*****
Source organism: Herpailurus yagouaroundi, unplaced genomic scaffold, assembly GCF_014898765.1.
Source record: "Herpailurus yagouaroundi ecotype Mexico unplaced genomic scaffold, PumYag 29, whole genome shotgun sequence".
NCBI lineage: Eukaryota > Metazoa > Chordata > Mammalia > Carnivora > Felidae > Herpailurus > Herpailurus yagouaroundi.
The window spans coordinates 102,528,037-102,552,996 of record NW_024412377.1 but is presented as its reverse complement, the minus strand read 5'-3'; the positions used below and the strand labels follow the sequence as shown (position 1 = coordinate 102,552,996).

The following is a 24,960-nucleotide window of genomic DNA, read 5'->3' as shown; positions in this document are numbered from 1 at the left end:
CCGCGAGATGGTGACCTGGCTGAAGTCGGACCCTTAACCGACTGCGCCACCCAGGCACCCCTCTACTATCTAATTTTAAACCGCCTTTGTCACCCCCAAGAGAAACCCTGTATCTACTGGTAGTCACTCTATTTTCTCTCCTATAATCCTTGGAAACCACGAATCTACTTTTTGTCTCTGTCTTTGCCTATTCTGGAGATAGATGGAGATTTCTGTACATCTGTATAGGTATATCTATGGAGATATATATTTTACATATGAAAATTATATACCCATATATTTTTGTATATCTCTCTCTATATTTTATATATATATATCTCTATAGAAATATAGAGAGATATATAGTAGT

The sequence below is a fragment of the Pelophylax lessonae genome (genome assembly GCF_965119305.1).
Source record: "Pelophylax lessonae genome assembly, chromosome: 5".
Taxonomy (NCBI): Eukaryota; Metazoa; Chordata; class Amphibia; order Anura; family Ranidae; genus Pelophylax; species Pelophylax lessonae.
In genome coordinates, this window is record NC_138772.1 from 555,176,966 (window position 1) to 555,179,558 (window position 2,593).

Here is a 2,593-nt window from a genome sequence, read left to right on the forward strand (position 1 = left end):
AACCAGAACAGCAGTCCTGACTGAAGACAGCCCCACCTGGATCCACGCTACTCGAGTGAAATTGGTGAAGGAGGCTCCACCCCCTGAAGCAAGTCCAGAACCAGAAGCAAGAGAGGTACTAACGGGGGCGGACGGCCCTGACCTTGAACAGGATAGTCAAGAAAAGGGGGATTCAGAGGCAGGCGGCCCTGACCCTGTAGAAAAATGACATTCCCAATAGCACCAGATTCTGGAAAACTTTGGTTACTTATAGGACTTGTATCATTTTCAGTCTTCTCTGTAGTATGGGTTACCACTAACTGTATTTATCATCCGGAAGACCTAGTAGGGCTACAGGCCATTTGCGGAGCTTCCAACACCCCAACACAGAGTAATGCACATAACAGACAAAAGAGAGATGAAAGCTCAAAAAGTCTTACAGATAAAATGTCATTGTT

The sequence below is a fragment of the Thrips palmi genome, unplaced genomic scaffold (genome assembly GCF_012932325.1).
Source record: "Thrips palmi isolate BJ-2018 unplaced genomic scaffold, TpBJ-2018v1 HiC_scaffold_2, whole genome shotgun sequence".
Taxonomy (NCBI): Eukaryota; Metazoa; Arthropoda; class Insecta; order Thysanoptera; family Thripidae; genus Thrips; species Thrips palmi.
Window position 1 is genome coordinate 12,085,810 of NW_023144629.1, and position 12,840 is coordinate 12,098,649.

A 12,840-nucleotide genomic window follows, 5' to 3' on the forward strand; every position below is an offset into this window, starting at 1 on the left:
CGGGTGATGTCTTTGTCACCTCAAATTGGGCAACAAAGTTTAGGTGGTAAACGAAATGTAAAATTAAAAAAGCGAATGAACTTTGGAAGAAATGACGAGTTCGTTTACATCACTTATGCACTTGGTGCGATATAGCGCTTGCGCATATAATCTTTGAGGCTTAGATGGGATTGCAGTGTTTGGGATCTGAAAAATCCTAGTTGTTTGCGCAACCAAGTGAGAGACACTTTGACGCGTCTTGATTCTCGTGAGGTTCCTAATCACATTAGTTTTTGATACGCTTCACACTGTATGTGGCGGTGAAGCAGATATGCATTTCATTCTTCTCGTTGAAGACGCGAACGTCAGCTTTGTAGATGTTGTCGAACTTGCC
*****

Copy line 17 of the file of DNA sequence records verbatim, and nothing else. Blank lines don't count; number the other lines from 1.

A 12,840-nucleotide genomic window follows, 5' to 3' on the forward strand; every position below is an offset into this window, starting at 1 on the left: